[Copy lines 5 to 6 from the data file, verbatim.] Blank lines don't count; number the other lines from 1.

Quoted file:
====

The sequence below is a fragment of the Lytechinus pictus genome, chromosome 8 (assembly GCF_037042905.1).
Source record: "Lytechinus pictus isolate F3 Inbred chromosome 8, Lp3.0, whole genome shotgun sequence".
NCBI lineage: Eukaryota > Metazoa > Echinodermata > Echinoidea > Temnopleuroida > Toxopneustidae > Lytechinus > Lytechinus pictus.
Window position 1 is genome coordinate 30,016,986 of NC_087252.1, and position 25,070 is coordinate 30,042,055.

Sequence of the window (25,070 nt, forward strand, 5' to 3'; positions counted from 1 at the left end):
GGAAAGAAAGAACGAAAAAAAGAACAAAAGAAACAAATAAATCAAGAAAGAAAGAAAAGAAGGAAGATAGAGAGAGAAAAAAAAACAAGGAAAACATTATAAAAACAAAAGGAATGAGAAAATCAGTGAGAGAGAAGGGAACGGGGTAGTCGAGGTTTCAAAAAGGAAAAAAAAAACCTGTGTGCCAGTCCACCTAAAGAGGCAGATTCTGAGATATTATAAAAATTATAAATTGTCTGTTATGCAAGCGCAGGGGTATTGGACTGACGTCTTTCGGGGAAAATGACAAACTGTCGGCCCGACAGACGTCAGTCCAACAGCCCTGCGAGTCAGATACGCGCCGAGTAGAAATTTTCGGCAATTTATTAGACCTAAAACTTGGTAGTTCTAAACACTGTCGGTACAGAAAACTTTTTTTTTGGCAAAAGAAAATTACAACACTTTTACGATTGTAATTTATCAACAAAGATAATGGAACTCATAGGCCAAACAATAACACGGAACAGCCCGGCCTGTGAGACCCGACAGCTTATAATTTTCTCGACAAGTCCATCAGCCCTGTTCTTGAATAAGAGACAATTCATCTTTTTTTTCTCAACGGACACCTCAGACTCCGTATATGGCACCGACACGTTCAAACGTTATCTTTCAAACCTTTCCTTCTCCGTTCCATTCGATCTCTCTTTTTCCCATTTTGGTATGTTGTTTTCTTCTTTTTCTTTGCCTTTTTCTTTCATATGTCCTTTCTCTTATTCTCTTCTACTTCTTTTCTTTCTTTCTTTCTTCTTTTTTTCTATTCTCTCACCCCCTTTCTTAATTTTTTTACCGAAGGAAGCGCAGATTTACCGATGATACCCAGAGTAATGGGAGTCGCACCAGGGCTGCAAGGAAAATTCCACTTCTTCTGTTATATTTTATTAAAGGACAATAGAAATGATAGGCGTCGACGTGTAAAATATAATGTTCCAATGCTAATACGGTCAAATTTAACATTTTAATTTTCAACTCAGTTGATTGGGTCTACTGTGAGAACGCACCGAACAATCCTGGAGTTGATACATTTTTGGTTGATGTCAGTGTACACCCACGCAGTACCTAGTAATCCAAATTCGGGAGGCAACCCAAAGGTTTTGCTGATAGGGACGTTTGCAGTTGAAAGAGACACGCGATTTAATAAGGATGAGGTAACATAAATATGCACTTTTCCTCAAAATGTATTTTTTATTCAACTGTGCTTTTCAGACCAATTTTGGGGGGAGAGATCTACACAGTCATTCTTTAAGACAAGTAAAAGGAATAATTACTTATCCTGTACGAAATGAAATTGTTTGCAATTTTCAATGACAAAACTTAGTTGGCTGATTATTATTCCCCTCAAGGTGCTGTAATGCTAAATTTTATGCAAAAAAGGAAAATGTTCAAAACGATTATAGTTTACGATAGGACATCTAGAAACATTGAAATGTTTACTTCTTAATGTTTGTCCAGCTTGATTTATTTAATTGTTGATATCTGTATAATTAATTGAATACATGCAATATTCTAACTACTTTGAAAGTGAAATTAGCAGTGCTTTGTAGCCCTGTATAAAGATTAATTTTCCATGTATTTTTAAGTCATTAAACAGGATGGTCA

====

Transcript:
Sequence of the window (25,070 nt, forward strand, 5' to 3'; positions counted from 1 at the left end):
GGAAAGAAAGAACGAAAAAAAGAACAAAAGAAACAAATAAATCAAGAAAGAAAGAAAAGAAGGAAGATAGAGAGAGAAAAAAAAACAAGGAAAACATTATAAAAACAAAAGGAATGAGAAAATCAGTGAGAGAGAAGGGAACGGGGTAGTCGAGGTTTCAAAAAGGAAAAAAAAAACCTGTGTGCCAGTCCACCTAAAGAGGCAGATTCTGAGATATTATAAAAATTATAAATTGTCTGTTATGCAAGCGCAGGGGTATTGGACTGACGTCTTTCGGGGAAAATGACAAACTGTCGGCCCGACAGACGTCAGTCCAACAGCCCTGCGAGTCAGATACGCGCCGAGTAGAAATTTTCGGCAATTTATTAGACCTAAAACTTGGTAGTTCTAAACACTGTCGGTACAGAAAACTTTTTTTTTGGCAAAAGAAAATTACAACACTTTTACGATTGTAATTTATCAACAAAGATAATGGAACTCATAGGCCAAACAATAACACGGAACAGCCCGGCCTGTGAGACCCGACAGCTTATAATTTTCTCGACAAGTCCATCAGCCCTGTTCTTGAATAAGAGACAATTCATCTTTTTTTTCTCAACGGACACCTCAGACTCCGTATATGGCACCGACACGTTCAAACGTTATCTTTCAAACCTTTCCTTCTCCGTTCCATTCGATCTCTCTTTTTCCCATTTTGGTATGTTGTTTTCTTCTTTTTCTTTGCCTTTTTCTTTCATATGTCCTTTCTCTTATTCTCTTCTACTTCTTTTCTTTCTTTCTTTCTTCTTTTTTTCTATTCTCTCACCCCCTTTCTTAATTTTTTTACCGAAGGAAGCGCAGATTTACCGATGATACCCAGAGTAATGGGAGTCGCACCAGGGCTGCAAGGAAAATTCCACTTCTTCTGTTATATTTTATTAAAGGACAATAGAAATGATAGGCGTCGACGTGTAAAATATAATGTTCCAATGCTAATACGGTCAAATTTAACATTTTAATTTTCAACTCAGTTGATTGGGTCTACTGTGAGAACGCACCGAACAATCCTGGAGTTGATACATTTTTGGTTGATGTCAGTGTACACCCACGCAGTACCTAGTAATCCAAATTCGGGAGGCAACCCAAAGGTTTTGCTGATAGGGACGTTTGCAGTTGAAAGAGACACGCGATTTAATAAGGATGAGGTAACATAAATATGCACTTTTCCTCAAAATGTATTTTTTATTCAACTGTGCTTTTCAGACCAATTTTGGGGGGAGAGATCTACACAGTCATTCTTTAAGACAAGTAAAAGGAATAATTACTTATCCTGTACGAAATGAAATTGTTTGCAATTTTCAATGACAAAACTTAGTTGGCTGATTATTATTCCCCTCAAGGTGCTGTAATGCTAAATTTTATGCAAAAAAGGAAAATGTTCAAAACGATTATAGTTTACGATAGGACATCTAGAAACATTGAAATGTTTACTTCTTAATGTTTGTCCAGCTTGATTTATTTAATTGTTGATATCTGTATAATTAATTGAATACATGCAATATTCTAACTACTTTGAAAGTGAAATTAGCAGTGCTTTGTAGCCCTGTATAAAGATTAATTTTCCATGTATTTTTAAGTCATTAAACAGGATGGTCA